As preparation for his testimony in the trial below, Schaffer spent over 200 hours researching 145 land sales during the years 1976-84 in the downtown Birmingham area and reviewing economic data on the downtown area. Schaffer obtained the raw data for the 145 sales from a computer printout from the Board of Appraisers, but he did not have personal familiarity with specific parcels. Based upon his research, Schaffer concluded that the fair market value of the courthouse property was $50.00 per square foot. The government raises essentially two grounds for objecting to Schaffer's testimony.

The government first argues that Schaffer is a land use expert, and that a stipulation entered into shortly before trial by the government that the courthouse property's highest and best use was a commercial office building completely took land use out of contention. But the testimony excluded by the court did not concern land use; rather, the court excluded Schaffer's proposed testimony that the courthouse property was worth $50.00 per square foot. While the defendants certainly would have sought to have Schaffer testify as to the property's highest and best use if the parties had not entered into their pretrial stipulation, his study of downtown property sales was designed to support his opinion of the property's value for its highest and best use. Consequently, the fact that land use was no longer contested has no bearing on whether Schaffer should have been allowed to testify as to the property's value.

The government next suggests that Schaffer's unfamiliarity with the nature of the transactions underlying his study precludes his testimony. Schaffer's failure to study the particulars of each of these sales, plaintiff argues, opens the door to allow indirect evidence of types of sales traditionally disfavored as evidence of fair market value because they are not comparable: condemnation sales, and sales not at arm's length. Plaintiff suggests that the potential existence of these undesirable types of sales in Schaffer's study of 145 downtown sales, and Schaffer's inability to identify which, if any, of these sales are unfairly biased, justifies the district court's exclusion of his testimony.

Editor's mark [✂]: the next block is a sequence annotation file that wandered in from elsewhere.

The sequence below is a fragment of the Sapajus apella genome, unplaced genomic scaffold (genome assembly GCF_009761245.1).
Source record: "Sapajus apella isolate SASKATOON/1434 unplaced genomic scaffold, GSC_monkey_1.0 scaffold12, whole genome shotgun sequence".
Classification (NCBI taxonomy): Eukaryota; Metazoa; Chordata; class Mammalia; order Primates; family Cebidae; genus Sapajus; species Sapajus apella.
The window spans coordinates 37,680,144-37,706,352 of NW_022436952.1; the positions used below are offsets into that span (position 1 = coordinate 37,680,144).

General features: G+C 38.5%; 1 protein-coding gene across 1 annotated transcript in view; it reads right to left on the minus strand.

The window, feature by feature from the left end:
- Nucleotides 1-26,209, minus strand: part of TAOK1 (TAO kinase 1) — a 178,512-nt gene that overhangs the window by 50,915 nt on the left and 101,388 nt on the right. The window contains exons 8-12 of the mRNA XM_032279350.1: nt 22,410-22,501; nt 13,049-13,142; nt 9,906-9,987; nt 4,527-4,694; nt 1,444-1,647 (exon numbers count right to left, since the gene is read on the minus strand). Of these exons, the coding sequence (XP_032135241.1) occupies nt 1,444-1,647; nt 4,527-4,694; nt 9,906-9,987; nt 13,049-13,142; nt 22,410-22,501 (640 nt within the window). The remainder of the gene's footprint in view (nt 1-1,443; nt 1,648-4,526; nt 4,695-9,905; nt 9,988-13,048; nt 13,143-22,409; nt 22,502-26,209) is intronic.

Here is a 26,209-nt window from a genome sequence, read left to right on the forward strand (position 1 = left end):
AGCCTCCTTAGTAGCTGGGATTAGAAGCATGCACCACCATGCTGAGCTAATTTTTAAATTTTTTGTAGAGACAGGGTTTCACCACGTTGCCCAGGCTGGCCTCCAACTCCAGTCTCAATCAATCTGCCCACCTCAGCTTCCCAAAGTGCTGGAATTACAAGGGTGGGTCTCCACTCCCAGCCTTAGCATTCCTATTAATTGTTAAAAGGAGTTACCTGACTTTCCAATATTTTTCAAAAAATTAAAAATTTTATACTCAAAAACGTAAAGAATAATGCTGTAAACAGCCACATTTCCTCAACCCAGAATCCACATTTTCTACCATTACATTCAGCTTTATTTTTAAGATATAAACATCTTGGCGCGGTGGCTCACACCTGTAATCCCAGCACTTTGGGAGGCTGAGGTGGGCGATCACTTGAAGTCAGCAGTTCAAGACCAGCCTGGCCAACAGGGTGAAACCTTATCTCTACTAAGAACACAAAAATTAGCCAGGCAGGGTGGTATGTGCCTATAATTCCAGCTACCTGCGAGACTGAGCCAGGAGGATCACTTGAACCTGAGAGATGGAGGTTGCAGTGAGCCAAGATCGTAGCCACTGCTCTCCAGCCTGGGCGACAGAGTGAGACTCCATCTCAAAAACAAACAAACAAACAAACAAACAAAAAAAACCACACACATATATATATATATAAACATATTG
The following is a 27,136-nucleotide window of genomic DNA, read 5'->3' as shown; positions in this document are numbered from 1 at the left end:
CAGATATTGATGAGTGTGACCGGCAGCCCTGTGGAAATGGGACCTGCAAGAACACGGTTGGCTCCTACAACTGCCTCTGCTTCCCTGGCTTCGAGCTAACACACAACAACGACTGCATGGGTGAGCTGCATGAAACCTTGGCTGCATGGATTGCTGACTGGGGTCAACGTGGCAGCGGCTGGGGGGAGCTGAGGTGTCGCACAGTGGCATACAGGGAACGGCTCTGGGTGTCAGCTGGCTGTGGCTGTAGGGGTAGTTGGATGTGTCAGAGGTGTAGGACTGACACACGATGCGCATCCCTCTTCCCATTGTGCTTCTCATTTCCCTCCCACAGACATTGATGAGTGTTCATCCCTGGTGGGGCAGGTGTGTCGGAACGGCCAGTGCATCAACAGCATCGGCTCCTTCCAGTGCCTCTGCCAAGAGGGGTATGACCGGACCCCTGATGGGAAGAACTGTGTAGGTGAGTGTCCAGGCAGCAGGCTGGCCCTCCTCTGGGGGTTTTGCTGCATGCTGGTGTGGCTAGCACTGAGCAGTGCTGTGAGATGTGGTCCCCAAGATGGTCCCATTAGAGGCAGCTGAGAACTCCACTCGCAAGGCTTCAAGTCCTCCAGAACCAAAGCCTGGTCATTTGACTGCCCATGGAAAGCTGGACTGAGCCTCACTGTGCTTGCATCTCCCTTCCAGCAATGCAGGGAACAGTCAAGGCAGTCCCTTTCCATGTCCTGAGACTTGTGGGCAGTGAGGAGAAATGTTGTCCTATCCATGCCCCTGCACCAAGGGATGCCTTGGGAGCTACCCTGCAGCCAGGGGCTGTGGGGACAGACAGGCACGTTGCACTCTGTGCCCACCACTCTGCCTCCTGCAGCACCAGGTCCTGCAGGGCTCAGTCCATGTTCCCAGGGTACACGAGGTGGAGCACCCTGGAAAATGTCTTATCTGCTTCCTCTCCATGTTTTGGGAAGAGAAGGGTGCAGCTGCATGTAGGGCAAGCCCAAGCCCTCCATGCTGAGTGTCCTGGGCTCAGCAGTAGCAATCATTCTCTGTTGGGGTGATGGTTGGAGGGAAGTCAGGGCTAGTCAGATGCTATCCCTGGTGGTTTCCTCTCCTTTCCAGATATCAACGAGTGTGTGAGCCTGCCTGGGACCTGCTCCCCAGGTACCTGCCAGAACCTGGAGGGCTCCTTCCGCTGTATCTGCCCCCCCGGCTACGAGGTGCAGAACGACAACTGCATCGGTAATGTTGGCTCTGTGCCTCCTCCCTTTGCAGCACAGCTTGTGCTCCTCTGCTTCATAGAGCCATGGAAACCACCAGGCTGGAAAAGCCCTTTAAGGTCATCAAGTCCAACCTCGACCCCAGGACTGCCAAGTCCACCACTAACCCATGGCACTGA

Comparable sales are "sales from a willing seller to a willing buyer of similar property in the vicinity at or about the same time as the taking." 320.0 Acres, 605 F.2d at 798. Consequently, it is not surprising that sales made under the threat of condemnation, where the seller is not necessarily or probably willing, are highly suspect as direct evidence of comparable value. United States v. 3,727.91 Acres of Land, Etc., 563 F.2d 357, 362 (8th Cir.1977). In a jury trial, if a court admits a forced sale as direct evidence of comparable value, then the jury should be instructed as to the weakness of its probative force. United States v. 74.60 Acres of Land, Miami Co. v. State of Ind., 358 F.2d 143, 144 (7th Cir.1966). Similarly, where a sale is not made at arm's length, it provides scant evidence of comparable value. 2

The fundamental goal of the trial proceeding, of course, is to supply to the jury evidence of the courthouse property's fair market value. In ruling against Schaffer's...